There is a combined safety and fire mode selector switch. In "safe" postition it locks the bolt group and the trigger mechanism. It also serves as a dust cover. The middle position is for full-auto and the bottom position is for semi-auto.

   The AK-47 was produced with a wooden stock. There is a special compartment inside the buttstock, that stores a cleaning kit for the weapon. There was a more compact AKS (or AKS-47) version with an underfolding metal stock. It was used by the Soviet airborne troops. Both weapons have similar design, except the buttstock.

   A standard magazine holds 30 rounds. The AK-47 is compatible with 40 rounds box magazines or 75 rounds drum magazines from a newer RPK light machine gun.

   This assault rifle has a sighting range settings from 100 to 800 meters. However it is way too optimistic, since the effective range of fire is limited to 300-400 meters.

   A bayonet can be attached. It was typically issued togeather with the assault rifle.

   Throughout the years the Soviets kept on improving this basic design and production methods of this weapon. Some countries were licensed to make their own AKs and were supplied with tooling and training. Other countries simply reverse-engineered this weapon.

   Soviets never bothered to patent design of the AK-47 or its improved variants. Some countries simply reverse-engineered this weapon. The only actual patent was issued in 1997 in Russia. Before that there were no serious attempts to prevent unlicensed production of this weapon. The AK-47 has spread all over the world and even made a cultural impact.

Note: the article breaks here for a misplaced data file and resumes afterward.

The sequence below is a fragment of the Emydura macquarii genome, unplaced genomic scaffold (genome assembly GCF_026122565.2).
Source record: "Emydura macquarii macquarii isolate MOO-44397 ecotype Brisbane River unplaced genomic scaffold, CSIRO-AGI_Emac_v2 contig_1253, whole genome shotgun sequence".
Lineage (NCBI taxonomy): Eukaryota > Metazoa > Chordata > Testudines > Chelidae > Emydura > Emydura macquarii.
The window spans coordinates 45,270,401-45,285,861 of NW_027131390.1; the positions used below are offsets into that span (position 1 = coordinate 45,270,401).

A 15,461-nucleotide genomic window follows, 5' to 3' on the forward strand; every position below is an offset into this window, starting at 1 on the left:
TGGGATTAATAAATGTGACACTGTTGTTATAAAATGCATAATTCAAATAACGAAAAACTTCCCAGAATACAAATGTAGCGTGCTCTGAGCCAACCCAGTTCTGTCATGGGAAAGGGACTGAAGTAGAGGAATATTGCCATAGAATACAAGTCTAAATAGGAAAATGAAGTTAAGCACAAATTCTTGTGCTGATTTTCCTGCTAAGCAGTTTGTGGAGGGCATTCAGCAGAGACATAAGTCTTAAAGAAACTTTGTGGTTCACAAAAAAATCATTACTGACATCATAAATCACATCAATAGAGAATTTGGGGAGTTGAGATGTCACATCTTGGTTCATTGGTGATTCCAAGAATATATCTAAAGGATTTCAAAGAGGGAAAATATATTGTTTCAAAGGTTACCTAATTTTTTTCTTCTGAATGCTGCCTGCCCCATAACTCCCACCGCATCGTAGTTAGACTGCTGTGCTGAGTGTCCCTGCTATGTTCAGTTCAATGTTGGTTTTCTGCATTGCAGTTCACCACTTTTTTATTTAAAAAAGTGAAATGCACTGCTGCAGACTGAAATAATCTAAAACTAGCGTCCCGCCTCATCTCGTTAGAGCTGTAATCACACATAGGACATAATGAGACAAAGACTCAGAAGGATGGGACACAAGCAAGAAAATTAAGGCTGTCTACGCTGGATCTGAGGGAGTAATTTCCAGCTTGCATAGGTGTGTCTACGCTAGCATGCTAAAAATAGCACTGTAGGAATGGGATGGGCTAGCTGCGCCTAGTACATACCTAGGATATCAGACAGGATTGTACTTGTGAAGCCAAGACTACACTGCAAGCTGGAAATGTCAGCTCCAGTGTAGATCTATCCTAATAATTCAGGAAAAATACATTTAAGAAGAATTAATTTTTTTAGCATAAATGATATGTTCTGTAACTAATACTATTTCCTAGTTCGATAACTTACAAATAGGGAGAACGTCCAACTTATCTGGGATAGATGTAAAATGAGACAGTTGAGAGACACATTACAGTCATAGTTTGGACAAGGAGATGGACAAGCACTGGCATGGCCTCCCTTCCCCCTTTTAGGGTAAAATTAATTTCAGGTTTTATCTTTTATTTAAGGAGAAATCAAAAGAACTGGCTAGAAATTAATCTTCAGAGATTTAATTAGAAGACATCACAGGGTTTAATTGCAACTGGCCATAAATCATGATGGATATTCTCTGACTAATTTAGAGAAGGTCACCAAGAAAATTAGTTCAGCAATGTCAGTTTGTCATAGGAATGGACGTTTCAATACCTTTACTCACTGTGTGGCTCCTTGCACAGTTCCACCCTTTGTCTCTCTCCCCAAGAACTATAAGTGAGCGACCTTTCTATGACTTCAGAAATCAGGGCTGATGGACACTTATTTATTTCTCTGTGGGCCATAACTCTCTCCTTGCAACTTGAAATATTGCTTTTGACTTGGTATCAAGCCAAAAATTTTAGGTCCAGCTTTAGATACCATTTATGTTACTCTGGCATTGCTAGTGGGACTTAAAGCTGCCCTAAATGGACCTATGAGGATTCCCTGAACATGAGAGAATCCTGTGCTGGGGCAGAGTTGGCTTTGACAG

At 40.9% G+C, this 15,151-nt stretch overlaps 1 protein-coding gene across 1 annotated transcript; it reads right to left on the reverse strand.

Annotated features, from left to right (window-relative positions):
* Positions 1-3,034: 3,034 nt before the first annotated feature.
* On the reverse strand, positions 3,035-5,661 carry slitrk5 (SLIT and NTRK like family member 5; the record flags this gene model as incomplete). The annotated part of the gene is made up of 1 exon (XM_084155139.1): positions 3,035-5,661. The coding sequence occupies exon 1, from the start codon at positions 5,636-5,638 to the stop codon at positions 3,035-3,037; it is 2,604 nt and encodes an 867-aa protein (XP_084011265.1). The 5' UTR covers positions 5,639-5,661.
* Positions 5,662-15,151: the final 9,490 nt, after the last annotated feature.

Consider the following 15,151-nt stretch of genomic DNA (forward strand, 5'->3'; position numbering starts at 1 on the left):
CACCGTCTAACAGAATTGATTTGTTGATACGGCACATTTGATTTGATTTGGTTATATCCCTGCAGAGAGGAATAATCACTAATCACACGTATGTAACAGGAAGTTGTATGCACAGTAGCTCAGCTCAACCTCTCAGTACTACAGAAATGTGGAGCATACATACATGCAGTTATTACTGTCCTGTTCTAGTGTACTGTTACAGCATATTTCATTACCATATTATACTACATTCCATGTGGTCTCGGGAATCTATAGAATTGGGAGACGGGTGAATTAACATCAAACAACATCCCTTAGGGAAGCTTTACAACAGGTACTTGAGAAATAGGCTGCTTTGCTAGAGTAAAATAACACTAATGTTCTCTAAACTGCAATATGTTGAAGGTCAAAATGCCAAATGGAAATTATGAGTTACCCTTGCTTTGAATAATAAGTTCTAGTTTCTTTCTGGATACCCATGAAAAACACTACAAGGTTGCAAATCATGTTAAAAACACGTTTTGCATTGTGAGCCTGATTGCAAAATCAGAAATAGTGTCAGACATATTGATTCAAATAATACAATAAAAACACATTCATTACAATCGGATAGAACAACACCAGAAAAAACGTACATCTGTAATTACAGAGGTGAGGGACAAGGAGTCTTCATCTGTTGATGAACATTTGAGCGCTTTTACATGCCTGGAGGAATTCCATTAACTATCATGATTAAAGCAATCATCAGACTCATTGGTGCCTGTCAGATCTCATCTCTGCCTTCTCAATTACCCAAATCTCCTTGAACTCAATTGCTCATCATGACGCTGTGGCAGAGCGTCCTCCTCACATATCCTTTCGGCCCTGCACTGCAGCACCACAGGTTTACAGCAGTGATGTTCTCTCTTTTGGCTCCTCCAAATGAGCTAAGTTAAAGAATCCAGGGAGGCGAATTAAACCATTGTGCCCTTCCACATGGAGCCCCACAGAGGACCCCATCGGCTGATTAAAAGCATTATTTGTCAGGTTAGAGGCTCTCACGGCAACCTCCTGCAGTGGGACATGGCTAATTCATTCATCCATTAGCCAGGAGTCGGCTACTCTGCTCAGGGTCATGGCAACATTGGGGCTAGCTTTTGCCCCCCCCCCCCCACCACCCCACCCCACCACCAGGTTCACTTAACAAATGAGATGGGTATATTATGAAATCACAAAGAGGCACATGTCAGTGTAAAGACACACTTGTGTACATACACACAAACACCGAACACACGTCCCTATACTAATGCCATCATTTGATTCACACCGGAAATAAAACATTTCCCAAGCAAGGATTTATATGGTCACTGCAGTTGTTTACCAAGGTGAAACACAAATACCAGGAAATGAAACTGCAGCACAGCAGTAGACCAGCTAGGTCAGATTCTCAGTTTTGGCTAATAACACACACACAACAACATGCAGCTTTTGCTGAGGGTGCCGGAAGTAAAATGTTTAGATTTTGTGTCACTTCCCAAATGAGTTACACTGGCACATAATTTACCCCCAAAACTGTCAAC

Variants

 

    AKS (or AKS-47) is a version with an underfolding metal stock. This assault rifle is similar to the basic AK-47, except the buttstock. It was adopted in 1950 and was used by the Soviet airborne troops and some other units that required a more compact weapon.

   AKM is an improved production version. In the mid 1950s Soviet Army issued new requirement for a lighter and more accurate assault rifle. These requirements were also complemented by a squad automatic weapon. Kalashnikov submitted his new version of the AK-47 with a number of improvements, including a stamped receiver. The new weapon was lighter and more accurate. Eventually this improved assault rifle was adopted to service in 1959 as the AKM along with the RPK light machine gun. The AKM was a standard-issue infantry weapon until 1974.

   Direct copies of the Soviet AK-47 are Bulgarian AK-47, Chinese Type 56, East German MPiK, Hungarian AK-47, North Korean Type 58, Polish AK and Yugoslavian M64.